With previous experience working as a deputy editor, I have learnt a number of tricks to improve writing. Magazines and publications have the luxury of a second pair of eyes to proof-read copy. For bloggers, this task falls to them. Here are the best editing tips to know.
Disclaimer: I am not responsible if you notice these mistakes in my work.
Cut the clichés
Post New Year’s, it seems every blogger types this line: Now that it’s a new year, it’s time to start thinking about goals.
It’s a great event for bloggers to discuss, but you want to stand out from the crowd. Likewise, if you’re planning a post on activities in the summer, think about saying something that’s unique. Make a reader feel as though they have to read your post because nowhere else will give them your insight.
Shorten your intro’s
Introductions are like a secondary title. Just because a reader has clicked on your post, it doesn’t mean they will continue to read. What’s going to entice a person? Take this introduction paragraph below:
Editing is challenging. Amongst taking photos, writing and marketing, it’s another skill that a blogger has to master. It’s important because spelling mistakes and poor grammar, makes your work look unprofessional. Learning how to edit will make your writing better.
This intro above is not important. You as a reader have not clicked on this post for an editing explanation. You want the editing tips. Think about what’s gripping to your readers. How will your first few lines compliment your blog title?Get straight to the good stuff. You’re a magician and you need to make others believe in your magic. Are you going to begin with a 5 minute talk on your background, or are you going to whizz out an awesome magic trick?
Be wary of disclaimers
Yes, I added a sarcastic disclaimer to this post. At times they’re crucial – giving out professional advice without being a professional, for instance.
But disclaimers can show a lack of confidence. A classic example: warning readers that a post is long-winded and will take time to sit through. Considering how busy most of us are, this will likely encourage a reader to focus on time and click elsewhere. Worrying about time at the start of a post is not positive. Also, don’t apologise. Make a reader feel that reading your work is worth it.
Shorten long sentences
Focus on one point per sentence. For example: Editing is extremely time-consuming so it helps to take a break and revisit in a few days when you are feeling more relaxed and can then check over spelling.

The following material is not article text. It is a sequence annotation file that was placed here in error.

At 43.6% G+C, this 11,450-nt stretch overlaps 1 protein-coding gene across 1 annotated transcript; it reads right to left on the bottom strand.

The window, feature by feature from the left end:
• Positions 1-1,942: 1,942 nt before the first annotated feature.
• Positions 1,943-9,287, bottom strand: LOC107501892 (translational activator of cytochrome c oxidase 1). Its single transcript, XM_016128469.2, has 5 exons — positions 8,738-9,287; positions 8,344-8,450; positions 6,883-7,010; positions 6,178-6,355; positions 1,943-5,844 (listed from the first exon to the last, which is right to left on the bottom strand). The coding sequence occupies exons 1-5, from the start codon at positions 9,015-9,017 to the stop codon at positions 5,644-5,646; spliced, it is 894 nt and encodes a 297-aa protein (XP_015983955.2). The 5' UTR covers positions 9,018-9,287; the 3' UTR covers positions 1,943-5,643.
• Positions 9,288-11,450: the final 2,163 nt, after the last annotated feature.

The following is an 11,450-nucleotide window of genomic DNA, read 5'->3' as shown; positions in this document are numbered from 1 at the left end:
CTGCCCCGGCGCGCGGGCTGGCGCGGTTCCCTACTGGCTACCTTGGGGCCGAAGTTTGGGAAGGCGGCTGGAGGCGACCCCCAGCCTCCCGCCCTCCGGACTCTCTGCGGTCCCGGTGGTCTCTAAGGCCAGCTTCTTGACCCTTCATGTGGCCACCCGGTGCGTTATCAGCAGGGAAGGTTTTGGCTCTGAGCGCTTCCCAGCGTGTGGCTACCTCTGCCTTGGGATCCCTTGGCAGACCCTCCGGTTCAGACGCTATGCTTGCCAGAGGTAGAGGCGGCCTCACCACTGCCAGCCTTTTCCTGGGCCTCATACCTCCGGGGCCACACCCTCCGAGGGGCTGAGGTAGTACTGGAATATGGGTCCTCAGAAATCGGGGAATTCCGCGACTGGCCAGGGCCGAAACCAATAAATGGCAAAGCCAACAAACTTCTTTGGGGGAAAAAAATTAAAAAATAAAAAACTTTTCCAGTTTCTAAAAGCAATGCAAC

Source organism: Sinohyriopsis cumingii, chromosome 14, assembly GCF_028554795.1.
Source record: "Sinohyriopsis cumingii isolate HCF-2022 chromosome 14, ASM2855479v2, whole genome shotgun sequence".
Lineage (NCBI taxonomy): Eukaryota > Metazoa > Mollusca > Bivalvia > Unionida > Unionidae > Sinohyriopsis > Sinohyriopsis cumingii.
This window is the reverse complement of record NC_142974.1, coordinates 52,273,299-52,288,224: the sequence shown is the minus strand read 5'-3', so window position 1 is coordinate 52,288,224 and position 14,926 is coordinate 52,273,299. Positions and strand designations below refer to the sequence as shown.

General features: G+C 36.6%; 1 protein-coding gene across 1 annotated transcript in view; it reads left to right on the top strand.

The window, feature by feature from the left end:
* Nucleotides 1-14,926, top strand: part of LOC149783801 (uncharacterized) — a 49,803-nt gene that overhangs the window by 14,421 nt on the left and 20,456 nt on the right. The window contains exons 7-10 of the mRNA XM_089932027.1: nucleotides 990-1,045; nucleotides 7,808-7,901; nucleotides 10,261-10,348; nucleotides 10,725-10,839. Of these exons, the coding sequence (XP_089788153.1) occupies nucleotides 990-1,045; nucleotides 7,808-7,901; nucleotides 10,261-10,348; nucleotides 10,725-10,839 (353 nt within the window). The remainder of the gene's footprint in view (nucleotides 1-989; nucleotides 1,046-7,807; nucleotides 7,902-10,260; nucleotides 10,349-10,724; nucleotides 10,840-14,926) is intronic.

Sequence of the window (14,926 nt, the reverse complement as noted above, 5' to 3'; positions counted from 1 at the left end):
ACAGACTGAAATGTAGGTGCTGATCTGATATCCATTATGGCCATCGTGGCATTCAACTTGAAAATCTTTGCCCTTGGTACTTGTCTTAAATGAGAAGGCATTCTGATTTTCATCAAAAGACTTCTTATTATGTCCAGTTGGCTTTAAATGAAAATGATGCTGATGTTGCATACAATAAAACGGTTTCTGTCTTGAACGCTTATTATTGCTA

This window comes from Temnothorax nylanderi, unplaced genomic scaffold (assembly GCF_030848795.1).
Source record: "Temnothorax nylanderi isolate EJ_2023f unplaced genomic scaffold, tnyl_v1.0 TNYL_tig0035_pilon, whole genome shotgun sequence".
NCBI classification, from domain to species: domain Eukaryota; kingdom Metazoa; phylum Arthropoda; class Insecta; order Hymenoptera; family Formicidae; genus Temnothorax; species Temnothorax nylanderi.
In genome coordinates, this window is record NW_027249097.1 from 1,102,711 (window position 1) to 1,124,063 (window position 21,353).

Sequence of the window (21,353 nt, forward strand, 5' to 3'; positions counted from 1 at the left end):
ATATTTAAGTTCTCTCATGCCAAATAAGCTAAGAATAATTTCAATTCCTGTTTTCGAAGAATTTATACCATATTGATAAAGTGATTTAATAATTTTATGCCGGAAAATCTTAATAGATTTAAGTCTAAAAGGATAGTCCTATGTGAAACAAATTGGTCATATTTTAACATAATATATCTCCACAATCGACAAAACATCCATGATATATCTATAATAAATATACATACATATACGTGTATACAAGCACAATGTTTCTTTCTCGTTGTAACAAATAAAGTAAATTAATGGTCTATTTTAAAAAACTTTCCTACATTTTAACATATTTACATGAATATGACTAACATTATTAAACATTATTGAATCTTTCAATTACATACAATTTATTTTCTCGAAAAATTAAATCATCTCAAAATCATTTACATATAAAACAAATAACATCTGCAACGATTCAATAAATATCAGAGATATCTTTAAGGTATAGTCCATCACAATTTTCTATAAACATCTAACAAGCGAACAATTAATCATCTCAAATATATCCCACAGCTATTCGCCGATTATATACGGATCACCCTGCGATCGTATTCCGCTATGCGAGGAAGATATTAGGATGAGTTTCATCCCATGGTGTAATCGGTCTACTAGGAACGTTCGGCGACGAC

More digestible as: Editing is extremely time-consuming so it helps to take a break. Revisit your work after a few days because you may notice hidden spelling mistakes.
If you go on too much of a ramble, you could lose the reader.
Remove fancy words
Remember that episode of Friends when Joey uses an online thesaurus? His speech to Monica and Chandler made no sense. When you write, you have to consider your audience. A formal publication may welcome complex vocabulary. If you have written 500 words using a casual tone, you want to avoid randomly adding in a fancy word or two. Writing is not about the amount of terms you know, nevertheless…
Look out for repetition
Because, because, because, because…
Repeatedly reading “but”, “however” and “amazing” can get tiring. I recommend keeping an online thesaurus tab open and using whenever you notice a word reappearing. Simple phrases such as “rather than” can become “instead of’. These switches throughout will keep your post feeling fresh.
Cut as many words as possible
My editing tips amount to nothing without this point. Sentences are sharper when you delete unnecessary words. Take these two sections below. Which one feels quicker and catchier to read?
“I’m going through Laura’s editing tips and I’m thinking that she has ruined my blogging experience, by making me think about all of these editing points. Why can’t I just write how I want?”
“Going through Laura’s editing tips, I’m thinking: Why can’t I write how I want? She’s ruined my blogging experience“.
When you’re cutting out words, consider which words help to explain a sentence, and which hold little to no impact. For example: “I personally feel”. If you’re already using the word I, do you also need to add personally?
Read out loud
Skimming through text silently to yourself can cause grazing. You can flick through sentences – with your brain imagining certain words are in place. By reading out loud, you pick up on the tone and flow of your text, better understanding a reader’s perspective. And I believe you also notice more grammar mistakes. Particularly with your use of commas.
Do you have any editing tips to share? Do you notice how your writing has improved since blogging?
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